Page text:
Seafood exporters have 74 million reasons to smile

Seafood exporters have 74 million reasons to smile article image

Fresh is best – especially when it comes to seafood.

And the transportation of live seafood around the globe has always been a challenge for exporters.

FishPac, an innovative system for the transportation of live seafood, has revolutionised live aquatic transport.

The Australian Made system has achieved amazing results since its launch some 15 years ago.

FishPac is the world’s only approved supplier of equipment for the transport of air freighted live aquatic animals sustained with oxygen.

An estimated 230,000 bins of live seafood have been shipped since the product was first launched in 2000.

With each bin holding about 320kg of live fish and marine life, this equates to a total of 74 million kilograms.

The unique bins are now used in in Australia, USA, Canada, Indonesia, the Maldives, Philippines, Taiwan, and Vietnam.

And new customers have recently come on board in Mauritius, Madagascar, South America, India, Sri Lanka, and Germany.

FishPac estimates it has saved the use of six million polystyrene boxes – an impressive result for the environment.

Average mortality only 1 percent

The system has also saved about 8 million kilograms of live seafood from perishing in transit.

According to FishPac management, its average mortality is 1 percent, compared with 12 percent with polystyrene boxes.

Shipments now include black lip & green lip abalone, sea perch, barramundi, eel, king crab and a variety of juvenile fish (fingerlings) as well as coral trout.

Transporting live green lip abalone has previously been extremely difficult.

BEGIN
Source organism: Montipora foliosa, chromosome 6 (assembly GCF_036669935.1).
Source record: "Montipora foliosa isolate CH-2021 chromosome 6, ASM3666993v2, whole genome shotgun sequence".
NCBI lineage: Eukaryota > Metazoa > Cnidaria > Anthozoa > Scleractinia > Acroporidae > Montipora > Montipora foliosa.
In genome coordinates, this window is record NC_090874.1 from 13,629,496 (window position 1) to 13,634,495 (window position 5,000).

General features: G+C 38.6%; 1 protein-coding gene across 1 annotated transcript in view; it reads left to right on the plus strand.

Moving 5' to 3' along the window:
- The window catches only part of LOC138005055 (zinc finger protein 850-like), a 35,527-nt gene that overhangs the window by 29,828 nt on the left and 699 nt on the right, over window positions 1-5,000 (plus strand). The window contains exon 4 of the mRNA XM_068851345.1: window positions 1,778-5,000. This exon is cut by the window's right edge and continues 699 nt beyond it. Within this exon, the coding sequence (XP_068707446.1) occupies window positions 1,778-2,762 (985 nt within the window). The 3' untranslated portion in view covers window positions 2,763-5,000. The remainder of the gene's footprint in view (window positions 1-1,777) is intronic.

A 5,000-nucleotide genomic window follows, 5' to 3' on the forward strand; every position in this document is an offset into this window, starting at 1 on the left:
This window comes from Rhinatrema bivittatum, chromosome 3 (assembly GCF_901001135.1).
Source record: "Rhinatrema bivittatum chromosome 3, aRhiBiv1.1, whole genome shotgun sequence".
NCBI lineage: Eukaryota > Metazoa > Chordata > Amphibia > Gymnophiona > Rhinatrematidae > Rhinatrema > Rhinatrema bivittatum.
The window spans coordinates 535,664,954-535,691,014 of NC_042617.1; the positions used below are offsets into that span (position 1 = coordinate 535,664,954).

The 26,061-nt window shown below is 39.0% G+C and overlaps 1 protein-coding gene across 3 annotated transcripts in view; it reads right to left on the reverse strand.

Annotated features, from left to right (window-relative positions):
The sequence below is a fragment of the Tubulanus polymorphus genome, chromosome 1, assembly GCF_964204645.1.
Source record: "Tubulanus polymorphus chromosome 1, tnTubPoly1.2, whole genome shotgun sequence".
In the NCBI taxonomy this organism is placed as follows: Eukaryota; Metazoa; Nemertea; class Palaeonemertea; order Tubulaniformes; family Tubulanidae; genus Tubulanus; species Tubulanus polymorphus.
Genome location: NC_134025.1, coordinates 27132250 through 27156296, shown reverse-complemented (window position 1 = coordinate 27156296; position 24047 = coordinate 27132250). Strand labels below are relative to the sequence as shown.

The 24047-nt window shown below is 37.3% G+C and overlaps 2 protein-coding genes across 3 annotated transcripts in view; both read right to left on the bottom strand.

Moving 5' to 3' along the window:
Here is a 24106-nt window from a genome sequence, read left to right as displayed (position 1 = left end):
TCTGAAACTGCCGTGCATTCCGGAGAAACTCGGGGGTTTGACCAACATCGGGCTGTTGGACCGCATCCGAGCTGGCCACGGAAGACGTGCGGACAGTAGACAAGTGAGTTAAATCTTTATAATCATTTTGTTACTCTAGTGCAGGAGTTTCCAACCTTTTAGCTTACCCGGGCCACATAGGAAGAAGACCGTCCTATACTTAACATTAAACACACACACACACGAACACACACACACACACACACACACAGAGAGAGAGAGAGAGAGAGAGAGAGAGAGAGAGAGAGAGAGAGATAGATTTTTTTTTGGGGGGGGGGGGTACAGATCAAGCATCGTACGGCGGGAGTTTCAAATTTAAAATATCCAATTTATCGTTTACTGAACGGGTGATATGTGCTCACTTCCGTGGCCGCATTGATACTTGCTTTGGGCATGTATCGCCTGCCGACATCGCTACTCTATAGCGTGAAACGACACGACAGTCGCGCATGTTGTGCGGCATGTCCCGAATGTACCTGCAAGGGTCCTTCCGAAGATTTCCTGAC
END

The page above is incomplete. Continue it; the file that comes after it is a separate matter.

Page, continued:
But Gavin Hodgins, General Manager of FloatPac Pty Ltd, the company that owns FishPac, says a new industry benchmark has been achieved in keeping the premium, fragile species alive.

“This has been achieved with 500kg payloads with zero deaths – a feat that has never been seen before,” Mr Hodgins said.

Making dreams a reality

“We have also seen some clients’ shipments reach a staggering 65 hours of transit time with very low oxygen use levels for species like King Crab.

“These are the sort of numbers the entire seafood industry has only ever dreamt about in the past. FishPac is now making these possibilities a reality.”

Mr Hodgins says FishPac clients are seeing a 100 percent return on investment in as little as three months when converting to FishPac’s system.

The company is constantly seeking new markets and eventually expects to crack the lucrative China market.

Dangerous goods

“With the new free trade agreement we have had a great deal of interest from the local seafood industry,” says Mr Hodgins.

“But the big issue for us is being able to land ‘dangerous’ goods on aircraft there,” he says.

“The Chinese have a different interpretation to other countries and approvals are more difficult.

“It is a very hard market to crack.

“But we are working closely with authorities and I have confidence we will be given approval eventually.FishPac StackPac transport bins are stackable for return in LD3's and containers, meaning an increase in payloads of upto 50%

“There is still plenty of water to flow under the bridge before that happens.”

About 90 percent of the world’s live seafood is now sent to Hong Kong before being moved to mainland China, says Mr Hodgins.

New species

His company is constantly sourcing new species for export.

Recent ‘boutique’ shipments have included Black Cod from Canada, Grouper and Sturgeon from Germany.

Mr Hodgins says there is growing demand globally for live seafood – particularly from China and other Asian nations.

“As the population becomes more affluent and the middle class grows, there is a strong demand for better quality food,” he says.

“There is also strong demand (for live seafood) from cities such as Los Angeles which has a large Asian population.”

How it works

FishPac equipment can be used in the transport of live fish and fingerlings via air, road and rail freight.

The FishPac system operates by sustaining the fish/fingerlings with oxygen. The oxygen flows from an approved air/oxygen cylinder through the FishPac regulator (which has a worldwide patent) and is dispersed in StackPac via a ceramic diffuser.

FishPac works with seafood exporting companies and airlines around the world.

The FishPac bins are available for purchase, however due to IATA transport regulations the two-stage oxygen regulator is available for lease only. 

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